Though sources confirmed Rahm Emanuel’s proposal earlier this week, the Chicago mayor on Wednesday officially unveiled his proposal to raise utility taxes to generate revenue for pension contributions to the city’s largest funds.
The tax will hit water and sewer bills, and is expected to raise in the neighborhood of $230 million annually.
From NBC Chicago:
In a speech to investors Wednesday, Emanuel suggested applying a tax on the city water and sewer bills under a plan that would increase the utilities by close to 30 percent over the course of four years.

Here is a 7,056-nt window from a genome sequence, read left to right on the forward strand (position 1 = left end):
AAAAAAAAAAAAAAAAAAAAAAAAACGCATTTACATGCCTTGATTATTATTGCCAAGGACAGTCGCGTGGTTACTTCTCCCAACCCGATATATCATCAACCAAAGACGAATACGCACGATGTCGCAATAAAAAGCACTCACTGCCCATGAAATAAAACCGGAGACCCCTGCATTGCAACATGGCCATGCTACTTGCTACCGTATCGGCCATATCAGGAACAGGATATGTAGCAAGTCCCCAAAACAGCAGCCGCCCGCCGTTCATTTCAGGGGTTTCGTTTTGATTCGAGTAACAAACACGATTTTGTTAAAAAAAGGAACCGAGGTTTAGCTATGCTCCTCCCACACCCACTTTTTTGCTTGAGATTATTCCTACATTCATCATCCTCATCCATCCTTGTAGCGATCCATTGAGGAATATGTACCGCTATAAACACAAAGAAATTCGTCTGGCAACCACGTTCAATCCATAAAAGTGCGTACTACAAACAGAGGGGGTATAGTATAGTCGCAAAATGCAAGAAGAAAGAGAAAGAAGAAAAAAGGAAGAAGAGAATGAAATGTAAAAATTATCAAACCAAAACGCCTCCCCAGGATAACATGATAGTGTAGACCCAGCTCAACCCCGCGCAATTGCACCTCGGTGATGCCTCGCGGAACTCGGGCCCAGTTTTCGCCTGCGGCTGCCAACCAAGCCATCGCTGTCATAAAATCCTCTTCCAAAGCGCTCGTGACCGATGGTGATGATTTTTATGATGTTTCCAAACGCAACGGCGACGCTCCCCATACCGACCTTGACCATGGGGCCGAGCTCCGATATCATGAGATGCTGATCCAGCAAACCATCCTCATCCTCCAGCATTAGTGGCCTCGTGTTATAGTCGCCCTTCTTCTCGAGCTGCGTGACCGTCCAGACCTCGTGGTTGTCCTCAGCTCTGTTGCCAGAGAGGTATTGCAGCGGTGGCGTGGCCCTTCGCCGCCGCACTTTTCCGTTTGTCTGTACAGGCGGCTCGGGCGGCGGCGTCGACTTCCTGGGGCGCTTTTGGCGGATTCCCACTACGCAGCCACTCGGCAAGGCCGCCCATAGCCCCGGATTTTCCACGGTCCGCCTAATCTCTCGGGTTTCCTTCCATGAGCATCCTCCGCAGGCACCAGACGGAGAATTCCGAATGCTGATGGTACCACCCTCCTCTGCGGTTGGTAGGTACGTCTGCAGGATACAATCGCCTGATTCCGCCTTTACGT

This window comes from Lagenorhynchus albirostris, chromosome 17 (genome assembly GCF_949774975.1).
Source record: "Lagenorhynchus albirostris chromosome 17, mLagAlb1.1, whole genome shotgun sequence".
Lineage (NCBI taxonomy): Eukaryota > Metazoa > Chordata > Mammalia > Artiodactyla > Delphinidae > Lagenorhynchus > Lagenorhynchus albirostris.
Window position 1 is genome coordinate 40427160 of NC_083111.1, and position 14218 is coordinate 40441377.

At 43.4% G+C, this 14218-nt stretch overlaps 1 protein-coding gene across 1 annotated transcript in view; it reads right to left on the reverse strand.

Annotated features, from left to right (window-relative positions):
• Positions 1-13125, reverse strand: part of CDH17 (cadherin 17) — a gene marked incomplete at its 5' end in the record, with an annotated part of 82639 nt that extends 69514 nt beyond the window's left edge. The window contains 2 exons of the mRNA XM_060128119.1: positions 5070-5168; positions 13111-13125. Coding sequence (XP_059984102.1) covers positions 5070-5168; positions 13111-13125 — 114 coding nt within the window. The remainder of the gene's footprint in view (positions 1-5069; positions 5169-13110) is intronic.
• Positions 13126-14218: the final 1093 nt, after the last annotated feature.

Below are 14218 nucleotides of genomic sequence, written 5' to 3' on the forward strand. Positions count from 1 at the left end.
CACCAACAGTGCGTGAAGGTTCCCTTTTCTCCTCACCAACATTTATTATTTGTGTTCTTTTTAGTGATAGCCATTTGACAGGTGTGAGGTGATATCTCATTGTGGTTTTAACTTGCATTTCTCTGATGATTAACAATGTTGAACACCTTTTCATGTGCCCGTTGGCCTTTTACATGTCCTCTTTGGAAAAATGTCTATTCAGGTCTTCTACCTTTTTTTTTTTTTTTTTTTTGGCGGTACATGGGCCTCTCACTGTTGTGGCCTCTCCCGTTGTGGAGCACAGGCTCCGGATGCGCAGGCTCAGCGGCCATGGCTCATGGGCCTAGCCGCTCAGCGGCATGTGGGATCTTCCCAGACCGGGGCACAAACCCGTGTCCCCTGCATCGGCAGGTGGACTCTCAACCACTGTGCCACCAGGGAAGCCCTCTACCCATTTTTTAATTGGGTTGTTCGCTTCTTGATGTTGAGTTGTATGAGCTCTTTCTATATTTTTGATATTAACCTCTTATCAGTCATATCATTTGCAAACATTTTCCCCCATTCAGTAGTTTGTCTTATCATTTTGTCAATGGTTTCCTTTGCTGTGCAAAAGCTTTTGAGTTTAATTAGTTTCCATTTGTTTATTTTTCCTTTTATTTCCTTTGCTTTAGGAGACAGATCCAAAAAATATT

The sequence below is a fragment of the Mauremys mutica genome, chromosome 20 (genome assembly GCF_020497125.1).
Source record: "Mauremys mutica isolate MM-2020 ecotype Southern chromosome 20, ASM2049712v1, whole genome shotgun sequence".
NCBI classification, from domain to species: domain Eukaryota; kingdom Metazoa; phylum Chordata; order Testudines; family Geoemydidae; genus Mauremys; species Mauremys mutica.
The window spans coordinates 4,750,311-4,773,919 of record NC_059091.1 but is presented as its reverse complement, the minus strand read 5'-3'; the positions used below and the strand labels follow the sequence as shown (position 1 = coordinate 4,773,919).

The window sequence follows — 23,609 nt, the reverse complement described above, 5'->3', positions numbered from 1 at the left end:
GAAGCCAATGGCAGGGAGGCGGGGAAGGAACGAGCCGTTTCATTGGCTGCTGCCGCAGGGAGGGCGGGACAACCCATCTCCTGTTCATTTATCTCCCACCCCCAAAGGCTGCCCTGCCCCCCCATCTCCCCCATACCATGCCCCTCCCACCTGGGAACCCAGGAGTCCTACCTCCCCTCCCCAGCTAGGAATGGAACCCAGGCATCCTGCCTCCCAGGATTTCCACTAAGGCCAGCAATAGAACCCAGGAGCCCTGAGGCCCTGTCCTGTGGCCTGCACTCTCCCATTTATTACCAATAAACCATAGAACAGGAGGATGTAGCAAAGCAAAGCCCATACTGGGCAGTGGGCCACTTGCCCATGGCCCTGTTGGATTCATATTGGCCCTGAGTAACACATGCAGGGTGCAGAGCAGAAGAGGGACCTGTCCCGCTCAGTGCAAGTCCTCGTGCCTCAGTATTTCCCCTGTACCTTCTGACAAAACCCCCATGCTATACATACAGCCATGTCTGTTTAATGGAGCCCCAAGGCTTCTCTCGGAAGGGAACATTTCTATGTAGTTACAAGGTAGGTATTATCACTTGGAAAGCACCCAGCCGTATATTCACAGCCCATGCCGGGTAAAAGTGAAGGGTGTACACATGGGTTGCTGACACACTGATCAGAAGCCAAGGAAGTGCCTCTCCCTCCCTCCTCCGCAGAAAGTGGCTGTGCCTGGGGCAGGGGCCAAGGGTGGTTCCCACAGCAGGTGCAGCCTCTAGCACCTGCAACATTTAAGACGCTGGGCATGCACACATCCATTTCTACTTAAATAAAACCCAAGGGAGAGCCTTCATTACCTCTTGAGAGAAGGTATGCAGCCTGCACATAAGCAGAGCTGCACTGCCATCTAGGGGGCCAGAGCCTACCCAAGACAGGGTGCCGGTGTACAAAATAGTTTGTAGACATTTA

By the end of the four-year phase, the average homeowner would pay an additional $226 per year, the Tribune reports, or close to $38 on each bill.
Emanuel believes the new tax will help stabilize the city’s pension fund. With the new revenue source, the city could raise close to $239 million a year to help reduce the multi-billion dollar municipal workers fund that the city of Chicago owes.
The mayor says he will seek a City Council vote on the water and sewer tax in September.